We as Windows Mobile users have complained to our carriers, but yes, we could and should do more. We should boycott devices with locked-down GPS, but honestly we're likely to buy them anyway and unlock the GPS ourselves via backdoor methods. Granted, these methods aren't often actually 'hacks' but just small configuration changes -- but these settings should be the default.

So we'll make you a deal. From now on, whenever we find out that a carrier is releasing a Windows Mobile device with locked-down GPS, WMExperts is going to write an executive at that carrier a nice letter, on real paper, explaining why this is a bad idea. We encourage other lovers of Windows Mobile to do the same. If we all promise to do that, will you please try a little harder to stop your partners from locking down the GPS?

We've drafted up the our first letter to Verizon, here it is in PDF form. We invite you to write letters of your own (they're more effective if you write them yourself instead of just copying ours) as well. Just as importantly, we at WMExperts are publicly asking Microsoft to please work to place more pressure on carriers to stop breaking GPS for the good of the platform.

The short term gain in ARPU that carriers get by forcing users into branded versions of TeleNav is causing long term losses for Windows Mobile as a platform. It should be stopped. Now.

Hugs and Kisses, XOXO, and Happy Thanksgiving,

the WMExperts Team:

Dieter Bohn, Brian Hart, HobbesIsReal, Malatesta, George Ponder, Nick Gebhardt, Phil Nickinson, and Tim Ferrill

39 Comments
  • Really well written article Dieter.
    We at Sprite Software definitely support this cause and will do we can to help.
    Adam
    spritesoftware.com
  • What on earth is the 'Saga' on your letter to Verizon? Is that another name for the Touch Pro?
  • Well said. Make sure to add the following Verizon Models to your letter.
    XV6800
    XV6900
    Samsung Omnia
    Blackberry Storm
  • What on earth is the 'Saga' on your letter to Verizon? Is that another name for the Touch Pro?
    samsung i770
    just came out.wmexperts Saga forum
  • What on earth is the 'Saga' on your letter to Verizon? Is that another name for the Touch Pro?
    So we originally wrote the letter together when the Saga came out, then decided to wait a bit before publishing. Now that the Touch Pro is out, we decided to switch it to that, which meant I needed to change the letter.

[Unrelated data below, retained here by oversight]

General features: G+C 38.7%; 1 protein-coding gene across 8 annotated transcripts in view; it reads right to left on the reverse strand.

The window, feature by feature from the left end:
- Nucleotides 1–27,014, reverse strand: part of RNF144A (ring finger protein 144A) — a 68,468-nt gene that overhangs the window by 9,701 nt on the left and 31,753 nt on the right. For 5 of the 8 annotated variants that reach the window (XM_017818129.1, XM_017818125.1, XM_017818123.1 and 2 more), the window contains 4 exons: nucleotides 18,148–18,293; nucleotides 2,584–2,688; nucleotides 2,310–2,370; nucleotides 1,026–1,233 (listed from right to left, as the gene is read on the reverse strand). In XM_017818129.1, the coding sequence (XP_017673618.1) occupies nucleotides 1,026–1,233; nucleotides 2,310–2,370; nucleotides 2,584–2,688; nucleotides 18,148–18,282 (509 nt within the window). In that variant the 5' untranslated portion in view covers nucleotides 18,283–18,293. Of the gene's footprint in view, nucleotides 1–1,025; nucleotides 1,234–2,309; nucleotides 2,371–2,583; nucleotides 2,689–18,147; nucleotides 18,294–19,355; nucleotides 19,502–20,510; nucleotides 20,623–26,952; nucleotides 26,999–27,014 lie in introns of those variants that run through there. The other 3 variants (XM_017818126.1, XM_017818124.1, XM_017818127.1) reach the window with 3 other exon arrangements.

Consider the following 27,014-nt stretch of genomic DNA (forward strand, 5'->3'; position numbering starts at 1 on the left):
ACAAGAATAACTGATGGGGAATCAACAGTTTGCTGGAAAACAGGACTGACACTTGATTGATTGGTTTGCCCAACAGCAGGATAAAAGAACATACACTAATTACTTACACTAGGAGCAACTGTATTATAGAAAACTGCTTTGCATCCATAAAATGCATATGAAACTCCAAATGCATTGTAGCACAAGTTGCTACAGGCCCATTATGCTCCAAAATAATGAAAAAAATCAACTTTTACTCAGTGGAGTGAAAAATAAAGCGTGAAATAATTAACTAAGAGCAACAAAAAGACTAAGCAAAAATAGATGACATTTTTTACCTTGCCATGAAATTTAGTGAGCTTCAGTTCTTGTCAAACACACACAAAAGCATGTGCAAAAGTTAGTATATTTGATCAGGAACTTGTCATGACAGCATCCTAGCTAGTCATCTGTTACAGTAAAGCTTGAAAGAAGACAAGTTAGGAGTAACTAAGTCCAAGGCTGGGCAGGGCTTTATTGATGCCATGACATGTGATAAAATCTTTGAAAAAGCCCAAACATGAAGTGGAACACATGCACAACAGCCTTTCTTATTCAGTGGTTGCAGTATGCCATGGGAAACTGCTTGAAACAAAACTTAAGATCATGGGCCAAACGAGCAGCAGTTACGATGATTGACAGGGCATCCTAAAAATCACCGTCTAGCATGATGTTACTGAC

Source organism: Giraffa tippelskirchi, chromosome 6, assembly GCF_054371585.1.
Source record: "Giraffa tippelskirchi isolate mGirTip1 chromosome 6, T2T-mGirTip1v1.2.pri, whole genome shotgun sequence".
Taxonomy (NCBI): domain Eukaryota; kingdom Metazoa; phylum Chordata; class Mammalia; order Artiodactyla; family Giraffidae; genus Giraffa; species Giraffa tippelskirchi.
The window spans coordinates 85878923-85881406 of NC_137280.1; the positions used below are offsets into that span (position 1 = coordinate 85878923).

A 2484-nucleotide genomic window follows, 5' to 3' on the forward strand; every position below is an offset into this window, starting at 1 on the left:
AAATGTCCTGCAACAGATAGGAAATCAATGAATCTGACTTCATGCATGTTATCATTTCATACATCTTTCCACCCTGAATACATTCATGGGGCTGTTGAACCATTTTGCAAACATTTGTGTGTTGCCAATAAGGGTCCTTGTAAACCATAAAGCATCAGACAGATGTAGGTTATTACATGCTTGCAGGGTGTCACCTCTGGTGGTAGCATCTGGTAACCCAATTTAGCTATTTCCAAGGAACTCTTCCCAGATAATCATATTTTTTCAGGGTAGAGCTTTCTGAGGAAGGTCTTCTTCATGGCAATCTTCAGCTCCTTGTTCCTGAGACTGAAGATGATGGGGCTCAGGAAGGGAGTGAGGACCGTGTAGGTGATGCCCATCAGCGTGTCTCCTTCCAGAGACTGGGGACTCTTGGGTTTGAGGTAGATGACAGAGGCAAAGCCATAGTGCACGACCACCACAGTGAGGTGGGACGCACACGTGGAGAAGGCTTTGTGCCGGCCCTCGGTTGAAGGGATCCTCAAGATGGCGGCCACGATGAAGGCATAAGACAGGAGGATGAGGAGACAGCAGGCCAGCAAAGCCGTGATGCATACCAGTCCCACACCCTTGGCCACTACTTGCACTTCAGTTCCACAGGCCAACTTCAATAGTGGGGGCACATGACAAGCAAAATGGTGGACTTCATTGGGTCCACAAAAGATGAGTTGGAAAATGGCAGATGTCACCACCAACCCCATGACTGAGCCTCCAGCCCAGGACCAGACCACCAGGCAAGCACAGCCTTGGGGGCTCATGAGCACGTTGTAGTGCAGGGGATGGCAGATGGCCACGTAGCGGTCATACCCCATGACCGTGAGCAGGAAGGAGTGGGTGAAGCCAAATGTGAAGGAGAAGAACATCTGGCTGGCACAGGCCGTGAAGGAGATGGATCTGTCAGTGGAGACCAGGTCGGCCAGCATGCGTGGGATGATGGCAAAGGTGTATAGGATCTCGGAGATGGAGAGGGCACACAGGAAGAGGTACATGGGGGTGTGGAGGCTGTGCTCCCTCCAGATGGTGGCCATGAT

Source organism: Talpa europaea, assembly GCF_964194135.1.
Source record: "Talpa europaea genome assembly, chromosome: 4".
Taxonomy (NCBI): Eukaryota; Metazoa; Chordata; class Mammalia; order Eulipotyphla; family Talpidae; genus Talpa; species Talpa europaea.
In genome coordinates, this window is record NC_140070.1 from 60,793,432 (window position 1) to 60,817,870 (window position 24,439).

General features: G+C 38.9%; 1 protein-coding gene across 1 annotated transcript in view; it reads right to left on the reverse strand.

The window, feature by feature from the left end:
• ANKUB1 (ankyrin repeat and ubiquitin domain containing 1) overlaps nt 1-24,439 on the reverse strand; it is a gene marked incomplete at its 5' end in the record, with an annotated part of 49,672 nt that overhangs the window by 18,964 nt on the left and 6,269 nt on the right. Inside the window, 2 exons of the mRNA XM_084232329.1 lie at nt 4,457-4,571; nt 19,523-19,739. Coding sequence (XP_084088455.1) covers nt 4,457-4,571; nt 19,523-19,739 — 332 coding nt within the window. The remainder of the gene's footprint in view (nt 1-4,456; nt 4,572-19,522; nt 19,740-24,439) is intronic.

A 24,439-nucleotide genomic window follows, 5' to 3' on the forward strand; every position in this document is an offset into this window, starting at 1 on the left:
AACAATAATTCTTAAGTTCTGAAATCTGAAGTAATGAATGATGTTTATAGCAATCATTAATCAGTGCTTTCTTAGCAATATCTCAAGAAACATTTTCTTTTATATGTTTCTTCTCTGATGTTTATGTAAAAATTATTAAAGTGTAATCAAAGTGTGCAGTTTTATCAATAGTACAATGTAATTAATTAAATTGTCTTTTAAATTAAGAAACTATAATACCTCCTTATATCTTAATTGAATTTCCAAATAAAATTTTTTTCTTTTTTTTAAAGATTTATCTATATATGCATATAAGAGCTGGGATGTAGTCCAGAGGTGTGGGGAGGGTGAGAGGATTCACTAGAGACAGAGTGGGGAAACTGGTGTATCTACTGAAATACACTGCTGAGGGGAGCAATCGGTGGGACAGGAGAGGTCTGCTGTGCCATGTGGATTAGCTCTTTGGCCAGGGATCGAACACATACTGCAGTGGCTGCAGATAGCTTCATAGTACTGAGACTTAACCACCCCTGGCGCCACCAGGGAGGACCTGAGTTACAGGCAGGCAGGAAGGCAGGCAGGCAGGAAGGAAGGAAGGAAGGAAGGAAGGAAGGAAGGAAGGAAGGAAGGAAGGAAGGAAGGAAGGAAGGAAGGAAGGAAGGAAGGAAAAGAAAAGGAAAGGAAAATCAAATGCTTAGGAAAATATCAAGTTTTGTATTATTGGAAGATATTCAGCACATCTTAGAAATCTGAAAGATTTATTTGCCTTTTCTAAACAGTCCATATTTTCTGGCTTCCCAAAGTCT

I missed two Sagas. :)
    Thanks for the catch, time for me to head out to the mailbox and rip the original letter up and re-send!
  • Count me guys in. However, since I am no longer a Verizon customer, I'll wait for you to release a document for AT&T, then I'll be more than happy to help and write a letter to the CEO and whoever is needed to get our gadget-freedom back!
  • Fortunately for me AT&T is a carrier that just requires you to fiddle with the settings to get the GPS chip to work with 3rd party apps.
    One argument for unlocking GPS you neglected is that users do more with GPS than just navigation. I use my GPS with an app called Intelligolf to give me accurate yardages on the golf course. Another use would be with Navio for geochaching (sp). I'm sure there are many other non-navigation apps that benefit from an unlocked GPS.
  • in the letter, didn't you mean to say "both business AND consumer users" isntead of "both business consumer users"?
  • Sprint's Touch Diamond and Touch Pro have unlocked GPSs and I'm hoping that this will become a Sprint habit. If an unlocked GPS is that important, jump to the carrier(s) who has (have) phone(s) with unlocked GPSs.
    Vote with your wallets.
  • As a software developer I am for this 100%. We make commercial software for Windows Mobile devices that use GPS. It isn?t acceptable for us to ask our customers to install a custom ROM on their devices just so they can use GPS. A custom ROM won?t be supported if they had to take the phone in for service. This is a case where Microsoft needs to use their power and force manufactures and carriers to stop screwing with the base functionality of the device. If it has GPS it should have GPS for everyone.
    We developer for Windows Mobile because it is easy to develop for and with .NET CF it allows us to reuse code and use great tools like the GPS.NET from GEO Frameworks.
  • Since when did Verizon start using Telenav? I thought they always used a rebrand of Networks in Motion's AtlasBook?
    "VZ Navigator, which is actually a re-branded version of Networks In Motion's (NIM) AtlasBook, lets you choose the fastest, shortest, or simplest route." from a PR bit they spit out a while ago.
    This also appears on a review of VZ Navigator here: http://www.gpsmagazine.com/2008/08/verizon_vz_navigator_review.php?page=5
    Additionally, I talked to one of the fine folks at Telenav and they stated that their product was not in use for the default nav app on Verizon's devices, but could be used if with them if you purchased an external GPS unit (do to the fact that Verizon does lock their devices GPS). Their Verizon compatible devices page, http://www.telenav.com/products/tn/devices/verizon.html, would also confirm this, as the BlackBerry's all have internal GPS units, but are stated to required external modules to work with the Telenav service.
    As such, I think you might be mistaken. AT&T and Sprint certainly use Telenav, but it was my understanding that Verizon doesn't. I think Mr. McAdam might find that especially funny...
  • sad day when i realized my gps was locked down . google maps was like "Ware you at" "Dont trip, ill just estimate it"
  • This isn't really a "Windows Mobile" problem, but a US carrier problem I guess... where US carriers removes and changes functionality on the devices they brand.